to somebody right now, and that's all I will say."
Smile. Ready for the next question.
She does not seem to find a need for pretence, to be impressive. With her mother's
support, and the drive to do her best at work, she has kept herself very contended.
She talks about her work longingly - very workaholic like. "As long as I am
working, I am usually quite happy."
Perhaps, it is for that reason that Sam chooses her projects quite liberally. That
had worked very much to her advantage until the Bufori advertisement came out about
a year ago. Sam, in television commercial, was casted to say: "I don't care
who you are, but if you drive a Bufori, I am all yours."
"I played the bimbo," she says. As soon as the ad was shown to a nationwide
audience, different segments of the society jumped on her for portraying women in
such bad taste.
"It was purely a professional decision to do it. I wasn't endorsing it personally,"
she said in defence. "I was just doing my job, being a professional."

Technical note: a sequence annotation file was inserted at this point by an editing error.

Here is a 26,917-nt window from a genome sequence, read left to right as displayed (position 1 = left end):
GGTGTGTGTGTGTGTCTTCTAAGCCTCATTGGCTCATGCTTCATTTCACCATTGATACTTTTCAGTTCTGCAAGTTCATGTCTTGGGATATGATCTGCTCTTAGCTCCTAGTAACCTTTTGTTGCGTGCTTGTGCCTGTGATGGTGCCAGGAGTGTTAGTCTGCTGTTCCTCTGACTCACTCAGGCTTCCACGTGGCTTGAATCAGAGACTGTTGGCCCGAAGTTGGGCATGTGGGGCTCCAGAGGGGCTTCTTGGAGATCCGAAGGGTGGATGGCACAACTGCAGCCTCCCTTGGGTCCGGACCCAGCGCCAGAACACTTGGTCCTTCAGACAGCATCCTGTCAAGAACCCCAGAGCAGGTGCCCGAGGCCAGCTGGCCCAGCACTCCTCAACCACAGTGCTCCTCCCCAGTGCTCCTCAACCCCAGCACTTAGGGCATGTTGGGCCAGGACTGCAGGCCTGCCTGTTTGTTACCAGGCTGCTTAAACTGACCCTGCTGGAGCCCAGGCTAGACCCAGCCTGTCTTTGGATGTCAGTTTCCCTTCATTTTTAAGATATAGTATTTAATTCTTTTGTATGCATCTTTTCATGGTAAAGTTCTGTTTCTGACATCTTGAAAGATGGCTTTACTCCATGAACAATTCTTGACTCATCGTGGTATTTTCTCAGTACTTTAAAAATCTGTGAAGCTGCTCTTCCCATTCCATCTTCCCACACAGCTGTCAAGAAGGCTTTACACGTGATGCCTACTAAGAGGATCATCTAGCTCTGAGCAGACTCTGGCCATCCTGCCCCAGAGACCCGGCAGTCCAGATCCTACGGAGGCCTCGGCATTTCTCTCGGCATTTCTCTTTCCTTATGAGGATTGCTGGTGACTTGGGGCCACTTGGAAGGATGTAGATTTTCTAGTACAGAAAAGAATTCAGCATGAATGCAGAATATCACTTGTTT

She makes it quite clear that she is not in the industry to make social statements.
Her passion now is to be a thespian who could play any role effectively. Her single-mindedness
to achieve her goals seem so strong that it might override her other senses.
But she is steadfast, confident that she will hold herself well, whether it be professionally
"There's never been a situation that big my mum (the first and the last line
of defence) had to bail me out."
The nearest that she had come close to was when she almost got expelled from school.
On one occasion, she was invited to attend a party down at the village near her school.
She debated whether to go, but backed out. She stayed back to watch Dallas and escaped
the wrath of the headmistress that befell her mates who went. "Sneaking out
of school was a little too adventurous for me at that time."
According to Sam, as a child, she was always conscientious. She acknowledges her
nerdiness, in terms of her personality and her physical appearance. At the request
of a "nerdy" Samantha Schubert photograph, she graciously obliges. Then,
it is followed by a little squirm followed by a huge shudder. "What a horrible,
disgusting photo. God, I could visualise it in my mind now. Oh, dear."
"At boarding school, I was a real square."
For a moment, I thought she would retract her photo obligation. She didn't.
To a large extent, her sensibility as a nerdy child has carried over into her adulthood,
minus the glasses and the Jane-next-door hair-do. Her mind is set, just as her childhood
had dictated, to become an entertainer.
And when she's allowed to dream, she can only think one thing. "Deep down, I
would love to make movies."